You’re implying that they can actually think about the actions they take. I agree, the first snow will make the bike path useless. It really boggles the mind how incompetent humans can be.

  • Rider

    I’m implying no such thing. They did something and gave it about zero minutes of thought. Now it’s our job to get them to fix this mess.

  • Elizabeth F

    The current setup requires about 3X as many Jersey barriers as the original. Installing them on short notice requires that work crews be moved away from other projects. Is it possible that DOT is following a phased strategy here?

    1. Throw down some Jersey barriers in “emergency mode” to protect the Greenway

    2. Start scheduling crews to do it right

    But they’re clearly not done: all these barriers have flashing battery-powered lights on them. Does the DOT have a plan to maintain those batteries? Or do they see the current setup as temporary? I think the latter.

    On my way home, I noted no shortage of real honest-to-goodness bollards all over NYC, used to protect bike paths from cars. For example, the Greenway, from 125 St north. Or the bike path along Bronx Blvd (along the Bronx River, northern Bronx). Or the sidewalk in front of Yankee Stadium parking garage. The real question here is, why did they NOT use bollards south of 59 St?

  • BortLicensePlatez

    You really are treating the robotic fools at the DOT as reasonable people? Look at the bullshit boilerplate “stakeholder” language and you can see its not about the people and the citizens of the city, its about unbearable protocols developed by some Cuomo/de Blasio crony. Sickening, and not unlike all the politicians tweeting about thoughts and prayers while they pocket gun maker money.

  • Elizabeth F

    No, not at all like “thoughts and prayers.” Ten days ago, a terrorist killed 8 people with a truck. Just ten days later, we have a fully protected bike path. On the other hand… when someone with a gun kills >50 in Vegas, or 26 in Texas… nobody does anything. It’s all just thoughts and prayers. Compare to the response to the Newton, CT shooting — which resulted in tightened gun laws that ultimately pissed off the gun manufacturers, who all left the state.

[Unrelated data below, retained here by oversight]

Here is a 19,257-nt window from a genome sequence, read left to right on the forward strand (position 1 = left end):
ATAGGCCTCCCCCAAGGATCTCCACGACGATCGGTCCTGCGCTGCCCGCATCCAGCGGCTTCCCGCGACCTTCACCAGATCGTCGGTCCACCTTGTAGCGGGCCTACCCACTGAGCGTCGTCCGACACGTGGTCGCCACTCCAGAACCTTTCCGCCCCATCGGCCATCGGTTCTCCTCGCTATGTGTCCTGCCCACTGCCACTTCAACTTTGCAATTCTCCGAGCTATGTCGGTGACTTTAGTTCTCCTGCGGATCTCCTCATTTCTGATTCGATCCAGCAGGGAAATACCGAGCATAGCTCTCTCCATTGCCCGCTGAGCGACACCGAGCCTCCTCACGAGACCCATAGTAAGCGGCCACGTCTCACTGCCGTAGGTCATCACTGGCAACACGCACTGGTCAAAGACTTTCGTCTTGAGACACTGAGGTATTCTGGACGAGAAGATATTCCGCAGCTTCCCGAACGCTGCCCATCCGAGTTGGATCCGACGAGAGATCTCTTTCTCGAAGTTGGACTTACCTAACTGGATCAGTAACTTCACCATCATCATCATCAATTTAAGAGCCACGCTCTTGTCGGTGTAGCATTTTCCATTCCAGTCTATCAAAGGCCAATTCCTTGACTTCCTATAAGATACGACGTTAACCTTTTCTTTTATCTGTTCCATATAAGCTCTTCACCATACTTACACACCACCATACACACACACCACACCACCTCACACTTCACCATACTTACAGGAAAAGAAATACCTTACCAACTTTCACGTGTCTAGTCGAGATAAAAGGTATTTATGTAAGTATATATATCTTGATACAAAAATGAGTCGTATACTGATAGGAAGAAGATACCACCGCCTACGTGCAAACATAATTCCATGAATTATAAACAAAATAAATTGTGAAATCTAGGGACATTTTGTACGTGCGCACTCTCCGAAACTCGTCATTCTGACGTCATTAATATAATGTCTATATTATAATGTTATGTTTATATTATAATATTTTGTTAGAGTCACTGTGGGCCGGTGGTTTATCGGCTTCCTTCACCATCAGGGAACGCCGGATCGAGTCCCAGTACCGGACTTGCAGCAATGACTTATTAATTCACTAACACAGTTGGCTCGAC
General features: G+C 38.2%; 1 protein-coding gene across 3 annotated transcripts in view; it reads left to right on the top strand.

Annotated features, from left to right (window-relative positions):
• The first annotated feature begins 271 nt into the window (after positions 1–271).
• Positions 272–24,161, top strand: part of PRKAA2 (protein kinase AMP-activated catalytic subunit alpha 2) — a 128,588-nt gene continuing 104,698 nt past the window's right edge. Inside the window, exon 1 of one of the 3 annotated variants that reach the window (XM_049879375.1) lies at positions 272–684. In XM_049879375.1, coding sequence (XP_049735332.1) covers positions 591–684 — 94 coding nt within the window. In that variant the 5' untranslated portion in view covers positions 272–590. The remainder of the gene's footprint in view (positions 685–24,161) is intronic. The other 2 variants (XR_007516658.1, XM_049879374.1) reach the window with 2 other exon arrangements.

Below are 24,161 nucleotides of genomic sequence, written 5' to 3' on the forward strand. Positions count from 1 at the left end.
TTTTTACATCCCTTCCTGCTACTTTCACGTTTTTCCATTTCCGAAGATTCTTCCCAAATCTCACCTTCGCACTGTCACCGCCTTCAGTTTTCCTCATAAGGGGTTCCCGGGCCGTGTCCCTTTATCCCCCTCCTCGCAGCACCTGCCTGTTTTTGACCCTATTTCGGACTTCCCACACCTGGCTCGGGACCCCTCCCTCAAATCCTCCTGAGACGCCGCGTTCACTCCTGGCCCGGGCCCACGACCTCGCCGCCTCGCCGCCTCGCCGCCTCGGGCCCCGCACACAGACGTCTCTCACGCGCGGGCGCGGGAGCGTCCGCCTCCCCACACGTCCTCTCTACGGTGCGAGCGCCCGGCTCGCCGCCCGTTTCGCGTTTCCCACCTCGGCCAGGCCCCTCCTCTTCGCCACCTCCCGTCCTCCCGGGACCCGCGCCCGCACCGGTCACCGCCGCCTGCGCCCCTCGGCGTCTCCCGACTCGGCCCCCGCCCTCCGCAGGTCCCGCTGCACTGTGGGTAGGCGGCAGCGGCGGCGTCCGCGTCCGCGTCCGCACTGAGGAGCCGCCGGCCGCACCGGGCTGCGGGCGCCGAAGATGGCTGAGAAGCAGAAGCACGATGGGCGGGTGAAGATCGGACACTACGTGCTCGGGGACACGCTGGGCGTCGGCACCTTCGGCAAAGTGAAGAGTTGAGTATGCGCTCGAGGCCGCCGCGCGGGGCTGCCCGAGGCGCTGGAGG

• JK

    This is a really important point. HRPT has done a great job of plowing South of 60th Street, which they did with a big front loader. That vehicle will not fit through these Jersey barriers. If it isn’t plowed, even an inch of snow can turn the path into a sheet of ice for weeks. (As NYC Parks has proven time and again with their erratic plowing on the path Uptown.) Basically, the Hudson Greenway could be out of commission for months if it snows just a bit more regularly than it did last year. I hope Transportation Alternatives is talking to SDOT about this.

  • Elizabeth F

    Or it suggests that they were installed in haste. The calculation might have been: is it better to install something NOW, or to wait a week before getting effective protection?

  • Elizabeth F

    There are all sorts of maintenance vehicles they can’t get on the Greenway now. I think the Jersey barriers are temporary.

  • redbike

    > the Greenway, from 125 St north. Or the bike path along Bronx Blvd (along the
    > Bronx River, northern Bronx). Or the sidewalk in front of Yankee Stadium parking
    > garage. The real question here is, why did they NOT use bollards south of 59 St?

    Your comparisons aren’t “apples to apples”. South of 59th St, jurisdiction is NY State, not NYC.

    But as others have noted, NYC’s bollards-on-pedpaths implementation is flawed: when a bollard is removed, it’s typically abandoned on the ground at the edge of the path leaving behind the 2″ steel collar surrounding the empty socket. This 2″ collar is waiting to maim or kill the unwary.

    I’m not saying bollards shouldn’t be implemented where they make sense (e.g.:bordering vulnerable sidewalks), but pedpaths aren’t one of those instances.

  • Guy Ross

    They didn’t plunk them down parallel to travel due to ‘haste’? You’re not really proposing this as a serious possibility, are you?

  • qrt145

    They dropped them from helicopters and they fell in random orientations. 🙂